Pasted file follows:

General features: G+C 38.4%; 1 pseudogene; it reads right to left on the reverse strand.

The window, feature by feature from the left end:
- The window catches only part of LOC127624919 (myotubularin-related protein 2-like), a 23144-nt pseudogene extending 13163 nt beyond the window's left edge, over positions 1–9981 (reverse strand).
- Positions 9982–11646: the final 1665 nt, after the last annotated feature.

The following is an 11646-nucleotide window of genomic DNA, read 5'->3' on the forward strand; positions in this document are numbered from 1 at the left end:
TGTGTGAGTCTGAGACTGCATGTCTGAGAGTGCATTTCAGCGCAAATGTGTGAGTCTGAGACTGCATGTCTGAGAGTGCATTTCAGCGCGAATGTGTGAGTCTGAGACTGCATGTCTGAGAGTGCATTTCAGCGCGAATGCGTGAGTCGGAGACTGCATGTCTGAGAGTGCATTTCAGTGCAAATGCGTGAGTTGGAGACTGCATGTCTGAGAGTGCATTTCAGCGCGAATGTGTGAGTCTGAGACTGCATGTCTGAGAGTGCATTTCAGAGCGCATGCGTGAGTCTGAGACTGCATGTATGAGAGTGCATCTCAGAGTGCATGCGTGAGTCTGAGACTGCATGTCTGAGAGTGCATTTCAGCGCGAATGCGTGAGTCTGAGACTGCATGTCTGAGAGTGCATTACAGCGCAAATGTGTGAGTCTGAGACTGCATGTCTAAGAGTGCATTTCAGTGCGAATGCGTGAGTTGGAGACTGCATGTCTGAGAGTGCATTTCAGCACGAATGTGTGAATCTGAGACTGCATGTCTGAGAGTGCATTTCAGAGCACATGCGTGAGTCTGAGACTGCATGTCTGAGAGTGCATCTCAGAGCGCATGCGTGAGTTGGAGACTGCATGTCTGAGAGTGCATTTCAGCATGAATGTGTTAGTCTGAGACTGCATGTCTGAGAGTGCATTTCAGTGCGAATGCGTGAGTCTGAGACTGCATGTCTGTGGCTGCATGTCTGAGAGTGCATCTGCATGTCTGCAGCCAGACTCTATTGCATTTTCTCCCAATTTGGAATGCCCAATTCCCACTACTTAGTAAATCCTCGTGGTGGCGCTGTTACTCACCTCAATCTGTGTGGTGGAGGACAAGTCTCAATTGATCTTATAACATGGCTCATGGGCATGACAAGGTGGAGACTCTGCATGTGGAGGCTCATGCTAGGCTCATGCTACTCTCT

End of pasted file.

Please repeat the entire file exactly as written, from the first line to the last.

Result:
General features: G+C 38.4%; 1 pseudogene; it reads right to left on the reverse strand.

The window, feature by feature from the left end:
- The window catches only part of LOC127624919 (myotubularin-related protein 2-like), a 23144-nt pseudogene extending 13163 nt beyond the window's left edge, over positions 1–9981 (reverse strand).
- Positions 9982–11646: the final 1665 nt, after the last annotated feature.

The following is an 11646-nucleotide window of genomic DNA, read 5'->3' on the forward strand; positions in this document are numbered from 1 at the left end:
TGTGTGAGTCTGAGACTGCATGTCTGAGAGTGCATTTCAGCGCAAATGTGTGAGTCTGAGACTGCATGTCTGAGAGTGCATTTCAGCGCGAATGTGTGAGTCTGAGACTGCATGTCTGAGAGTGCATTTCAGCGCGAATGCGTGAGTCGGAGACTGCATGTCTGAGAGTGCATTTCAGTGCAAATGCGTGAGTTGGAGACTGCATGTCTGAGAGTGCATTTCAGCGCGAATGTGTGAGTCTGAGACTGCATGTCTGAGAGTGCATTTCAGAGCGCATGCGTGAGTCTGAGACTGCATGTATGAGAGTGCATCTCAGAGTGCATGCGTGAGTCTGAGACTGCATGTCTGAGAGTGCATTTCAGCGCGAATGCGTGAGTCTGAGACTGCATGTCTGAGAGTGCATTACAGCGCAAATGTGTGAGTCTGAGACTGCATGTCTAAGAGTGCATTTCAGTGCGAATGCGTGAGTTGGAGACTGCATGTCTGAGAGTGCATTTCAGCACGAATGTGTGAATCTGAGACTGCATGTCTGAGAGTGCATTTCAGAGCACATGCGTGAGTCTGAGACTGCATGTCTGAGAGTGCATCTCAGAGCGCATGCGTGAGTTGGAGACTGCATGTCTGAGAGTGCATTTCAGCATGAATGTGTTAGTCTGAGACTGCATGTCTGAGAGTGCATTTCAGTGCGAATGCGTGAGTCTGAGACTGCATGTCTGTGGCTGCATGTCTGAGAGTGCATCTGCATGTCTGCAGCCAGACTCTATTGCATTTTCTCCCAATTTGGAATGCCCAATTCCCACTACTTAGTAAATCCTCGTGGTGGCGCTGTTACTCACCTCAATCTGTGTGGTGGAGGACAAGTCTCAATTGATCTTATAACATGGCTCATGGGCATGACAAGGTGGAGACTCTGCATGTGGAGGCTCATGCTAGGCTCATGCTACTCTCT